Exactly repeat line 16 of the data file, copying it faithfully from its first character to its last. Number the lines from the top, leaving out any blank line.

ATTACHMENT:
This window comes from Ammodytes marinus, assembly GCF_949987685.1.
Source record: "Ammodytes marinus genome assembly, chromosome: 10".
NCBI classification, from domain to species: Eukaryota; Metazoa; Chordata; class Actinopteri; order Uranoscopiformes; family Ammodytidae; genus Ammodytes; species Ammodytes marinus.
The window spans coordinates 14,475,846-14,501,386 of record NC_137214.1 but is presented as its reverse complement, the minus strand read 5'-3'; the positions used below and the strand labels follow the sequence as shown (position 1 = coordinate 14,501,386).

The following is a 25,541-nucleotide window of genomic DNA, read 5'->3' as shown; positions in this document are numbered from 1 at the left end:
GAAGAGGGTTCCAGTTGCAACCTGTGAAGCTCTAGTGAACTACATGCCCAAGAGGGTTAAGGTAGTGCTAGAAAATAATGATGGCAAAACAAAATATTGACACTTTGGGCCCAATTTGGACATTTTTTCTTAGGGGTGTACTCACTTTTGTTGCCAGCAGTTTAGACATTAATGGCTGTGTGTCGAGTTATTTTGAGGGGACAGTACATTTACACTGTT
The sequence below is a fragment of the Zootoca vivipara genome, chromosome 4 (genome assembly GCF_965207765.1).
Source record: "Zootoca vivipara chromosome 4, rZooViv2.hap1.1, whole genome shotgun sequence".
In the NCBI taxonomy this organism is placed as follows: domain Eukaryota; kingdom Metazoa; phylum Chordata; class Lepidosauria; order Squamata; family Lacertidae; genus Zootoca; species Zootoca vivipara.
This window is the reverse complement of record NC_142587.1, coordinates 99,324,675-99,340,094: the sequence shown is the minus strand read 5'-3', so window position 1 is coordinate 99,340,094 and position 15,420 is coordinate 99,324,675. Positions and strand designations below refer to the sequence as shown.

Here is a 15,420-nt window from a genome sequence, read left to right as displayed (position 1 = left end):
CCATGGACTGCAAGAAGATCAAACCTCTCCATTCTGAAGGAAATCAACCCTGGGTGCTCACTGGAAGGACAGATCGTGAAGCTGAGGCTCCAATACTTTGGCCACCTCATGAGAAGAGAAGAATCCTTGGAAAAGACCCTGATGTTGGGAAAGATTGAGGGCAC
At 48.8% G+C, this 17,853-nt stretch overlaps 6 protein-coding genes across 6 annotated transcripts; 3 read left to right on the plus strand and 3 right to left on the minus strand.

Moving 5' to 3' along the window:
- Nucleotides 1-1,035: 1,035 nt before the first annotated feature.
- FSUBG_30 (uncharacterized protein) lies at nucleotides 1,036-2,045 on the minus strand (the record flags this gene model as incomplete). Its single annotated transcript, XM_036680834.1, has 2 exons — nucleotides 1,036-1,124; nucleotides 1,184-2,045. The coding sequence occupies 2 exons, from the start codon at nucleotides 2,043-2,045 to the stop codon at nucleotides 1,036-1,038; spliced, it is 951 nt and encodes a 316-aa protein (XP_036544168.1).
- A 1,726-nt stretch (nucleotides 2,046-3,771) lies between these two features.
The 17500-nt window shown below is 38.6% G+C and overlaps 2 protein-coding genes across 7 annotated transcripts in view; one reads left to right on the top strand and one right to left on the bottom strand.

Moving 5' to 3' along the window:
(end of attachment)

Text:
- FSUBG_30 (uncharacterized protein) lies at nucleotides 1,036-2,045 on the minus strand (the record flags this gene model as incomplete). Its single annotated transcript, XM_036680834.1, has 2 exons — nucleotides 1,036-1,124; nucleotides 1,184-2,045. The coding sequence occupies 2 exons, from the start codon at nucleotides 2,043-2,045 to the stop codon at nucleotides 1,036-1,038; spliced, it is 951 nt and encodes a 316-aa protein (XP_036544168.1).